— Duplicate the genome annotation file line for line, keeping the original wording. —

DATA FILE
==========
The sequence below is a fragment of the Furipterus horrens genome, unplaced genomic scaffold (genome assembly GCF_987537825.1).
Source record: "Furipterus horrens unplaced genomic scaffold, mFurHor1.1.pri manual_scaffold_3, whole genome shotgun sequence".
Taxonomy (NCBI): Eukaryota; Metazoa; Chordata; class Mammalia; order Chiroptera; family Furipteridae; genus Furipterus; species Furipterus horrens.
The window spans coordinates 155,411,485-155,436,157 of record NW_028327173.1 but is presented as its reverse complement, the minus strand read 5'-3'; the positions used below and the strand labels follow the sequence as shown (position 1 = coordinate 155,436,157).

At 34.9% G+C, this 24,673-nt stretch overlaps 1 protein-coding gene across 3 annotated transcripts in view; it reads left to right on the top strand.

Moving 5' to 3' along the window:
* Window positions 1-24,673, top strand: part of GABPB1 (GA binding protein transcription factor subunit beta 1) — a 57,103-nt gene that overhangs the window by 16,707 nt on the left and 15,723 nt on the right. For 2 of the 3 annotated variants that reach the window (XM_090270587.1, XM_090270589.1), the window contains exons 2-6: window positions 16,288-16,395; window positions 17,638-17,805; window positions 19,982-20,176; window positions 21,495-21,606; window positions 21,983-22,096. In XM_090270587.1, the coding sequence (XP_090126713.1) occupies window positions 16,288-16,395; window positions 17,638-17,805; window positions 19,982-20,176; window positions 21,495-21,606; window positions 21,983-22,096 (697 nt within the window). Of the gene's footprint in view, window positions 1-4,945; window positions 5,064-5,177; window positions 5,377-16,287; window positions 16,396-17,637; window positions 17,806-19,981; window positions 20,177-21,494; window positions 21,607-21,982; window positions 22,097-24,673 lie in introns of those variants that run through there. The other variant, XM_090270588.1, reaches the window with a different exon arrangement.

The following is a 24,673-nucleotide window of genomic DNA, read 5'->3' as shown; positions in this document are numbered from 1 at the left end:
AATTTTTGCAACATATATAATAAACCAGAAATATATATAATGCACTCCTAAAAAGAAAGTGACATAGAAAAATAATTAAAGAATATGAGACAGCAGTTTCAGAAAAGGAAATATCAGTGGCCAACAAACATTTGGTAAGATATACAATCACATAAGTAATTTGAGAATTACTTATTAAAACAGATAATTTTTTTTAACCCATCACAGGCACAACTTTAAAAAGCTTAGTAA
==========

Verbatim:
The sequence below is a fragment of the Furipterus horrens genome, unplaced genomic scaffold (genome assembly GCF_987537825.1).
Source record: "Furipterus horrens unplaced genomic scaffold, mFurHor1.1.pri manual_scaffold_3, whole genome shotgun sequence".
Taxonomy (NCBI): Eukaryota; Metazoa; Chordata; class Mammalia; order Chiroptera; family Furipteridae; genus Furipterus; species Furipterus horrens.
The window spans coordinates 155,411,485-155,436,157 of record NW_028327173.1 but is presented as its reverse complement, the minus strand read 5'-3'; the positions used below and the strand labels follow the sequence as shown (position 1 = coordinate 155,436,157).

At 34.9% G+C, this 24,673-nt stretch overlaps 1 protein-coding gene across 3 annotated transcripts in view; it reads left to right on the top strand.

Moving 5' to 3' along the window:
* Window positions 1-24,673, top strand: part of GABPB1 (GA binding protein transcription factor subunit beta 1) — a 57,103-nt gene that overhangs the window by 16,707 nt on the left and 15,723 nt on the right. For 2 of the 3 annotated variants that reach the window (XM_090270587.1, XM_090270589.1), the window contains exons 2-6: window positions 16,288-16,395; window positions 17,638-17,805; window positions 19,982-20,176; window positions 21,495-21,606; window positions 21,983-22,096. In XM_090270587.1, the coding sequence (XP_090126713.1) occupies window positions 16,288-16,395; window positions 17,638-17,805; window positions 19,982-20,176; window positions 21,495-21,606; window positions 21,983-22,096 (697 nt within the window). Of the gene's footprint in view, window positions 1-4,945; window positions 5,064-5,177; window positions 5,377-16,287; window positions 16,396-17,637; window positions 17,806-19,981; window positions 20,177-21,494; window positions 21,607-21,982; window positions 22,097-24,673 lie in introns of those variants that run through there. The other variant, XM_090270588.1, reaches the window with a different exon arrangement.

The following is a 24,673-nucleotide window of genomic DNA, read 5'->3' as shown; positions in this document are numbered from 1 at the left end:
AATTTTTGCAACATATATAATAAACCAGAAATATATATAATGCACTCCTAAAAAGAAAGTGACATAGAAAAATAATTAAAGAATATGAGACAGCAGTTTCAGAAAAGGAAATATCAGTGGCCAACAAACATTTGGTAAGATATACAATCACATAAGTAATTTGAGAATTACTTATTAAAACAGATAATTTTTTTTAACCCATCACAGGCACAACTTTAAAAAGCTTAGTAA